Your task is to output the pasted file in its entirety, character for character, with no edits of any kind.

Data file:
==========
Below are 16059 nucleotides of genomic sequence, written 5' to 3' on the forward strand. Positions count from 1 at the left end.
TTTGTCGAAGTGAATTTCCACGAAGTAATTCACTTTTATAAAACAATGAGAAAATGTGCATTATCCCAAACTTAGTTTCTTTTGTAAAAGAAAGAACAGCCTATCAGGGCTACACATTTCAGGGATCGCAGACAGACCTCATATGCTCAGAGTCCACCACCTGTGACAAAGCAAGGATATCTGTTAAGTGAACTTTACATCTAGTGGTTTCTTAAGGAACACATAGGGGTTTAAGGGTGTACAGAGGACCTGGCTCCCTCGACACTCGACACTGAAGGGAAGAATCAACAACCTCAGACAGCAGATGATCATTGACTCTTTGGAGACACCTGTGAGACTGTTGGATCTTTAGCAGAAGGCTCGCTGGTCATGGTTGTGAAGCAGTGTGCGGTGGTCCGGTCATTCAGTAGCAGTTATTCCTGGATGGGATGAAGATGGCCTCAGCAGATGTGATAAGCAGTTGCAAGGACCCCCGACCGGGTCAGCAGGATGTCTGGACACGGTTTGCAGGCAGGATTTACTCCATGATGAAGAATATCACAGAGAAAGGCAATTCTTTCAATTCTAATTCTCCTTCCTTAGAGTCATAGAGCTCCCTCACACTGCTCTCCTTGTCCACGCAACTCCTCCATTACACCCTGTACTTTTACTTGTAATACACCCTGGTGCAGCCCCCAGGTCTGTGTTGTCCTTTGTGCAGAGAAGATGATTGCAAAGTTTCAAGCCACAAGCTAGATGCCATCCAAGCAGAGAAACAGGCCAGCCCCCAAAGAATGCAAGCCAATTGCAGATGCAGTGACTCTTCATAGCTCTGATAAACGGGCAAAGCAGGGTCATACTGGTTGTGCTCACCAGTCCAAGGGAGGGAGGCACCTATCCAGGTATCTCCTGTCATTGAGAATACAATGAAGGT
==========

Below are 16059 nucleotides of genomic sequence, written 5' to 3' on the forward strand. Positions count from 1 at the left end.
TTTGTCGAAGTGAATTTCCACGAAGTAATTCACTTTTATAAAACAATGAGAAAATGTGCATTATCCCAAACTTAGTTTCTTTTGTAAAAGAAAGAACAGCCTATCAGGGCTACACATTTCAGGGATCGCAGACAGACCTCATATGCTCAGAGTCCACCACCTGTGACAAAGCAAGGATATCTGTTAAGTGAACTTTACATCTAGTGGTTTCTTAAGGAACACATAGGGGTTTAAGGGTGTACAGAGGACCTGGCTCCCTCGACACTCGACACTGAAGGGAAGAATCAACAACCTCAGACAGCAGATGATCATTGACTCTTTGGAGACACCTGTGAGACTGTTGGATCTTTAGCAGAAGGCTCGCTGGTCATGGTTGTGAAGCAGTGTGCGGTGGTCCGGTCATTCAGTAGCAGTTATTCCTGGATGGGATGAAGATGGCCTCAGCAGATGTGATAAGCAGTTGCAAGGACCCCCGACCGGGTCAGCAGGATGTCTGGACACGGTTTGCAGGCAGGATTTACTCCATGATGAAGAATATCACAGAGAAAGGCAATTCTTTCAATTCTAATTCTCCTTCCTTAGAGTCATAGAGCTCCCTCACACTGCTCTCCTTGTCCACGCAACTCCTCCATTACACCCTGTACTTTTACTTGTAATACACCCTGGTGCAGCCCCCAGGTCTGTGTTGTCCTTTGTGCAGAGAAGATGATTGCAAAGTTTCAAGCCACAAGCTAGATGCCATCCAAGCAGAGAAACAGGCCAGCCCCCAAAGAATGCAAGCCAATTGCAGATGCAGTGACTCTTCATAGCTCTGATAAACGGGCAAAGCAGGGTCATACTGGTTGTGCTCACCAGTCCAAGGGAGGGAGGCACCTATCCAGGTATCTCCTGTCATTGAGAATACAATGAAGGT